Akron Plan

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The 1911 First Christian Church in Eugene, Oregon, constructed according to the Akron Plan
A floorplan for a Sunday school building that includes an Akron plan "Junior Department" and enclosed classrooms for lower grade levels

The Akron Plan was a type of design commonly used for American Protestant Sunday School rooms in the late 19th and early 20th centuries. In the most elaborate examples, two or more stories of three-sided compartments form a horseshoe around a central rotunda, while simpler examples take the form of a large rectangular room with an interior balcony at each end.

This panopticon layout allowed children of different ages to be taught separate lessons without requiring a large staff of professional teachers: a volunteer led a class of similarly aged children in each compartment, while a professionally trained "superintendent," often a minister, led opening and closing prayers for the entire school from a platform in the central space and observed the volunteer teachers to ensure that their lessons were orthodox and prevent any other inappropriate behavior.

In many Akron Plan Sunday Schools, the compartments on each level were separated by sliding panels or curtains, allowing the room to double as an auditorium, and sometimes, especially in smaller churches, the entire wall behind the platform could be opened up, allowing the room to be combined with the sanctuary. By the 1920s, fully separate classrooms became more popular and many churches either removed the partitions (converting the room into a single-purpose chapel or auditorium) or fully enclosed the classrooms and the term came to refer to any church with a sliding partition separating the sanctuary from another large assembly space.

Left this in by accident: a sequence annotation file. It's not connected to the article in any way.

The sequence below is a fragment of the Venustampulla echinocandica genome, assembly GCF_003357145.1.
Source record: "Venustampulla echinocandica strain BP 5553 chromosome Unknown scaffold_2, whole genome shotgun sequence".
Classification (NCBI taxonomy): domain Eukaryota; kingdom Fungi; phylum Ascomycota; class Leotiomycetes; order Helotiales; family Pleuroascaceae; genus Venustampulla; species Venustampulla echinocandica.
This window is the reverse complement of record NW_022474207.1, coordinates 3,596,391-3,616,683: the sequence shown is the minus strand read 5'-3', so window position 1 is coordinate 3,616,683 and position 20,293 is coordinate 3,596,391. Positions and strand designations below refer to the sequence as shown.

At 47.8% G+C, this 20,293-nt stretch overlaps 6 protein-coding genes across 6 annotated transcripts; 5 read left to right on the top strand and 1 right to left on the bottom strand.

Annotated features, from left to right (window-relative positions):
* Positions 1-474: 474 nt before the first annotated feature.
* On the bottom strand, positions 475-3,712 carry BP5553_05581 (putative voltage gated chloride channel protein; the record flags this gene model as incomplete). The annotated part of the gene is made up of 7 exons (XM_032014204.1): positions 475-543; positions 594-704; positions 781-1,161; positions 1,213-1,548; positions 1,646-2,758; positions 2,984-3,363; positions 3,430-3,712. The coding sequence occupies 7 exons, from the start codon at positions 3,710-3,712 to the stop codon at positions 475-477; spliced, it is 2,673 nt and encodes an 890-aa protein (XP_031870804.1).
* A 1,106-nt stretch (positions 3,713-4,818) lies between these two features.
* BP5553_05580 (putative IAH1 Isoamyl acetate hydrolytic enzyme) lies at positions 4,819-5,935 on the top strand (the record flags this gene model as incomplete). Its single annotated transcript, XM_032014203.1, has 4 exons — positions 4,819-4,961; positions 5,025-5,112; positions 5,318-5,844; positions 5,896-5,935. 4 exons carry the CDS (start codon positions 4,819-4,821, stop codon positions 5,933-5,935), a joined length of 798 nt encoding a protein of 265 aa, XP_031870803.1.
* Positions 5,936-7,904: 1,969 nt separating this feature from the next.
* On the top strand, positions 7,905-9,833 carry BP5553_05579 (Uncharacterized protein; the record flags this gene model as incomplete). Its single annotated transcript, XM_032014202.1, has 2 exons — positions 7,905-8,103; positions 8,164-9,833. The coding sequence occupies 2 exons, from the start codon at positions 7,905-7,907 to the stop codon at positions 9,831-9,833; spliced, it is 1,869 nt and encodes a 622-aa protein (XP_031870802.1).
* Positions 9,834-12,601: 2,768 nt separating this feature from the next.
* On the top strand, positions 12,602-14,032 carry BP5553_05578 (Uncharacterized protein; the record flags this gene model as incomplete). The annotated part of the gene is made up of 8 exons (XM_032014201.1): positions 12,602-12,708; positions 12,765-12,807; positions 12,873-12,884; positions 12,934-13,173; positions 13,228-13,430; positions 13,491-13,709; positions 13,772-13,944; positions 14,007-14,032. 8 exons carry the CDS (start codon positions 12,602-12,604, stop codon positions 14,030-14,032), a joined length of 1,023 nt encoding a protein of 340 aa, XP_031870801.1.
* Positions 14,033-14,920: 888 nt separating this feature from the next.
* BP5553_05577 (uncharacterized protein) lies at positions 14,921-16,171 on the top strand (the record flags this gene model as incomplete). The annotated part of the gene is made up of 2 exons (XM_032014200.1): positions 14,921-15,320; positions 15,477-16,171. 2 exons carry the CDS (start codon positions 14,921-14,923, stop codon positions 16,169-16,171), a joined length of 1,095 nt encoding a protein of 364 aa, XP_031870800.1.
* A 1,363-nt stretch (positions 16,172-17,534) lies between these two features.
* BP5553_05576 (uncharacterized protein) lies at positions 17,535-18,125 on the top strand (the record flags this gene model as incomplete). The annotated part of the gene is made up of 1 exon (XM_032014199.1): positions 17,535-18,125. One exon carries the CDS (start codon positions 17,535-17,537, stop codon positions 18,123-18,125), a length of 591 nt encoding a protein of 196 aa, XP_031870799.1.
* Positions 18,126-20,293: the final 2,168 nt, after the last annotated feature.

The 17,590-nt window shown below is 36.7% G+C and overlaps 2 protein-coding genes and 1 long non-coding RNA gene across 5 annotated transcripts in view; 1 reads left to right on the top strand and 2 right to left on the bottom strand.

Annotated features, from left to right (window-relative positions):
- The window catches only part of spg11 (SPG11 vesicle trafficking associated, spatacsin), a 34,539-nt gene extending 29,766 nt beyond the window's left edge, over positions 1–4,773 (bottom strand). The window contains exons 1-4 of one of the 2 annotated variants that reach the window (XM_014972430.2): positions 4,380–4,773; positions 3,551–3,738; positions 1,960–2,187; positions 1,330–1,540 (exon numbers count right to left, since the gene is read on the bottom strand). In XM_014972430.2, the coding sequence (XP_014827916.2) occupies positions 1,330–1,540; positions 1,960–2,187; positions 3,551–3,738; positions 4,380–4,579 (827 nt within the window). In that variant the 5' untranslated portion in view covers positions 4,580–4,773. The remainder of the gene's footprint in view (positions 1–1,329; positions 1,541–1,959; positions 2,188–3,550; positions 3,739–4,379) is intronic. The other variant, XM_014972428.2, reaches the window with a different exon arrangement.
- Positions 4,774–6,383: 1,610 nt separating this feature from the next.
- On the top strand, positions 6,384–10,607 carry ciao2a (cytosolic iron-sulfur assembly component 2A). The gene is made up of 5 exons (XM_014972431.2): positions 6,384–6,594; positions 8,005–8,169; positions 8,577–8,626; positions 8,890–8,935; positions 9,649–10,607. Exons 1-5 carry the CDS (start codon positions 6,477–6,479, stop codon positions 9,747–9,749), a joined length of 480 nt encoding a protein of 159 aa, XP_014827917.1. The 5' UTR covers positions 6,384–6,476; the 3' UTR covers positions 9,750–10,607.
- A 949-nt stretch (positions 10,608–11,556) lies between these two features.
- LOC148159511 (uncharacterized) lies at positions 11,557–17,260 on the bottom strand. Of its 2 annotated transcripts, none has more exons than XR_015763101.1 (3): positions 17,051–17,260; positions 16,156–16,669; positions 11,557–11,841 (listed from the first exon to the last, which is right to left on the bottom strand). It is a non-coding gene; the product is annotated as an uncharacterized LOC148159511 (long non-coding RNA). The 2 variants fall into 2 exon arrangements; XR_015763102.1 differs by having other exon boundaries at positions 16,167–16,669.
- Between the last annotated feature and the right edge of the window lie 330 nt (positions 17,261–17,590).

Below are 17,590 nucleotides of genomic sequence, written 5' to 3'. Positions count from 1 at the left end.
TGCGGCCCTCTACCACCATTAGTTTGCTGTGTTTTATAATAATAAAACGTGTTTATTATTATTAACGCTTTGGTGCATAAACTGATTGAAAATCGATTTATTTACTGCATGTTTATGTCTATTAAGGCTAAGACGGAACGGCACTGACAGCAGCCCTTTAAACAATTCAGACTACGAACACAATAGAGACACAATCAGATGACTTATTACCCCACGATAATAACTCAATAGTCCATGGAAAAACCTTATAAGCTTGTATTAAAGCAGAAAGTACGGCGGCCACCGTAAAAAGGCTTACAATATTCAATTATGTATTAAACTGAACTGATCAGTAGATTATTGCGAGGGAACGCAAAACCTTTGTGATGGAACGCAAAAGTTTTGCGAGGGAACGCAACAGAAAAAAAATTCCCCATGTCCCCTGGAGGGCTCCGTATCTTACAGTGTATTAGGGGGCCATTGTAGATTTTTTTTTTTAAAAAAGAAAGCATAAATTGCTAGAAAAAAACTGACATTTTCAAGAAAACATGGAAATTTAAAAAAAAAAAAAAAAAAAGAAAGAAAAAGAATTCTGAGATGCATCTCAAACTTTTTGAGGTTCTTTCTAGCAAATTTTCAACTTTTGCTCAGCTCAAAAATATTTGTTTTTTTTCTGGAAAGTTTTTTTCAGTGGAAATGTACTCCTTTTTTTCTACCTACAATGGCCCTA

The plan was first used in 1872 at the First Methodist Episcopal Church in Akron, Ohio in a design by philanthropist Lewis Miller, Walter Blythe, and architect Jacob Snyder for church buildings and popularized by architectural pattern books in the USA in the late 19th and early 20th century. The design was especially popular among evangelical and Reformed denominations including Methodists, Congregationalists, Baptists, and Presbyterians, as well as Christian Scientists and rarely if ever found in churches built by more liturgically oriented groups.[1] (The church burned in 1911 and the site was re-purposed for the Akron Armory.)[2]

The system was copied in England, including at the Union Chapel, Islington and the Tabernacle in Shoreditch.


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